ZOA Opposes Tillerson/State Dept. Decision to “Return” to Iraq the Jewish Artifacts that Iraq Stole from Iraq’s Dispossessed Jewish Community
News Press Release
September 14, 2017

Zionist Organization of America (ZOA) President Morton A. Klein released the following statement:

The Tillerson State Department’s statement last week that it will “return” to the Iraqi government the thousands of Jewish holy and secular objects, representing thousands of years of Iraqi-Jewish culture, that the Iraqi government stole from the persecuted, dispossessed Iraqi-Jewish community, makes the Tillerson State Department complicit in Iraq’s theft of Jewish property. (See Despite Protests, State Department Says It Will Return Trove of Jewish Artifacts to Iraq,” by Josefin Dolsten, JTA, Sept. 8, 2017.) As a November 13, 2013 bipartisan Congressional letter to former Secretary of State John Kerry from Congresswoman Ileana Ros-Lehtinen (R-FL) and former Congressman Steve Israel (D-N.Y.) and 47 fellow Congress-members stated: The Government of Iraq has no legitimate claim to these artifacts. . . . It would be criminal for the U.S. government to be complicit in denying the Jewish community what is rightfully theirs.”

 ZOA urges Tillerson and the State Department to immediately reverse their immoral decision, and to return these Iraqi Jewish artifacts to their rightful Jewish owners: Iraqi Jewish families and their descendants, and the Iraqi Jewish community in America and Israel and elsewhere outside of Iraq. 

ZOA urges Tillerson and the State Department to immediately reverse their immoral decision, and to return these Iraqi Jewish artifacts to their rightful Jewish owners: Iraqi Jewish families and their descendants, and the Iraqi Jewish community in America and Israel and elsewhere outside of Iraq. (Due to Iraq’s persecution, expulsions, hangings and other torments meted out against the 150,000 Jews who lived in Iraq in 1948, less than 10 Jews remain in Iraq today.) These stolen Jewish artifacts include Torahs, Haggadahs, ancient texts, manuscripts, school records, personal photographs, and Jewish community and family records. (See Who Owns the Jewish Treasures that Were Hidden in Saddam Hussein’s Basement?,” by Sandi Fox, PBS News Hour, Apr. 29, 2014.)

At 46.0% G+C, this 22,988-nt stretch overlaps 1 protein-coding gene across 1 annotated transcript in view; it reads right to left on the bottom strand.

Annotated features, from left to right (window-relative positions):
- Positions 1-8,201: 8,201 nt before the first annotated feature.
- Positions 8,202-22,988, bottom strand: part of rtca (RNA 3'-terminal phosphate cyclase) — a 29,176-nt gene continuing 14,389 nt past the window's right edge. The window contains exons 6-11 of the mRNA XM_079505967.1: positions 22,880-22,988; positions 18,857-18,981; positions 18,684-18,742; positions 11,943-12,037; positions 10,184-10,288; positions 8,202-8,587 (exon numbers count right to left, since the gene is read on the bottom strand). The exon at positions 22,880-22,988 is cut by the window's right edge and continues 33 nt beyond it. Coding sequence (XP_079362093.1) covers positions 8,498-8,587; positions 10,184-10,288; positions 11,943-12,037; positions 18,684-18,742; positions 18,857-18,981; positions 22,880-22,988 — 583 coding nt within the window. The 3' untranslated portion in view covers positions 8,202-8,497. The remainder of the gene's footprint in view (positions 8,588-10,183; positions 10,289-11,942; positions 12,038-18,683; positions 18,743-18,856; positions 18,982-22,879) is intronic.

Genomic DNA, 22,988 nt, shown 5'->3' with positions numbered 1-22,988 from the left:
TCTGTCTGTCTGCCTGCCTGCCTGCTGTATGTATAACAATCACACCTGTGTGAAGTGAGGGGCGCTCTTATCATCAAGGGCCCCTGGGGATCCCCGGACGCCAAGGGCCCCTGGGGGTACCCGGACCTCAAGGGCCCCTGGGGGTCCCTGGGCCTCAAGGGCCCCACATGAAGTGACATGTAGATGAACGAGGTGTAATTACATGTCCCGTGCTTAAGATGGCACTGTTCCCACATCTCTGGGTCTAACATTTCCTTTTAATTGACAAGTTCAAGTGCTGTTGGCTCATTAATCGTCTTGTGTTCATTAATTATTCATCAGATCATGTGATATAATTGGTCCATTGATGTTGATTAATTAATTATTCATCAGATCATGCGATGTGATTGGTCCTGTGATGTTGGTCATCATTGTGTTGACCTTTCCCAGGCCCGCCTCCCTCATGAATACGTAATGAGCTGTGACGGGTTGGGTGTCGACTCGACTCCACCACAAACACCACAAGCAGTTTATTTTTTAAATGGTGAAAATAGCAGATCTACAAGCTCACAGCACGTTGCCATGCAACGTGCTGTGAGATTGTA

If these items are sent to Iraq, Jewish Iraqis will not be able to even access their own precious property and records. The U.S. State Department warns all U.S. citizens against travel to Iraq. (U.S. State Dept. Iraq Travel Warning, June 14, 2017.) Pro-Israel Jews face even more mortal danger in Iraq. The U.S. State Department Iraq report notes: “Iraq’s criminal code 201 stipulates that any person promoting Zionist principles, or who associates himself with Zionist organizations or assists them by giving material or moral support, or works in any way towards the realization of Zionist objectives, is subject to punishment by death.”  

There is also no guarantee that Iraq would preserve and protect these Jewish items.

Jews lived in Iraq for over 2,700 years, since 722 B.C.E., and contributed enormously to Iraqi society and culture: for instance nearly all of Baghdad’s symphony was Jewish prior to the 1948 expulsions.  Some of the world’s most prominent Jewish scholars produced the Babylonian Talmud in Iraq between 500 and 700 C.E.  Sadly, Iraq’s Muslims horribly persecuted the Iraqi Jewish community. Hitler collaborator Haj Amin al Husseini (the Palestinian Arab leader who also incited murderous anti-Jewish pogroms in Jerusalem, Sefat and Hebron during the 1920s and 1930s) inspired the infamous Farhud pogrom against Baghdad’s Jews in 1941: Iraqi mobs (with the complicity of the Iraqi police and government) murdered 180 Jews and wounded almost 1,000 Jews in just two days, during the Jewish holiday of Shavuot. As Jerusalem Post senior editor Caroline Glick notes, the Farhud pogrom was the Arab world’s Kristallnacht.  More persecution of Iraqi Jews (and Jews throughout other Muslim nations) followed, forcing the Iraqi Jewish community to flee for their lives and leave their billions of dollars of lands and possessions behind – including the important cultural artifacts that the State Department would once again deny to their rightful Jewish owners. (See, e.g., Jews in Islamic Countries: Iraq, Jewish Virtual Library; and Caroline Glick’s video about the Persecutions of the Iraqi Jewish Community and the Iraqi Jewish artifacts, Sept. 12, 2017.)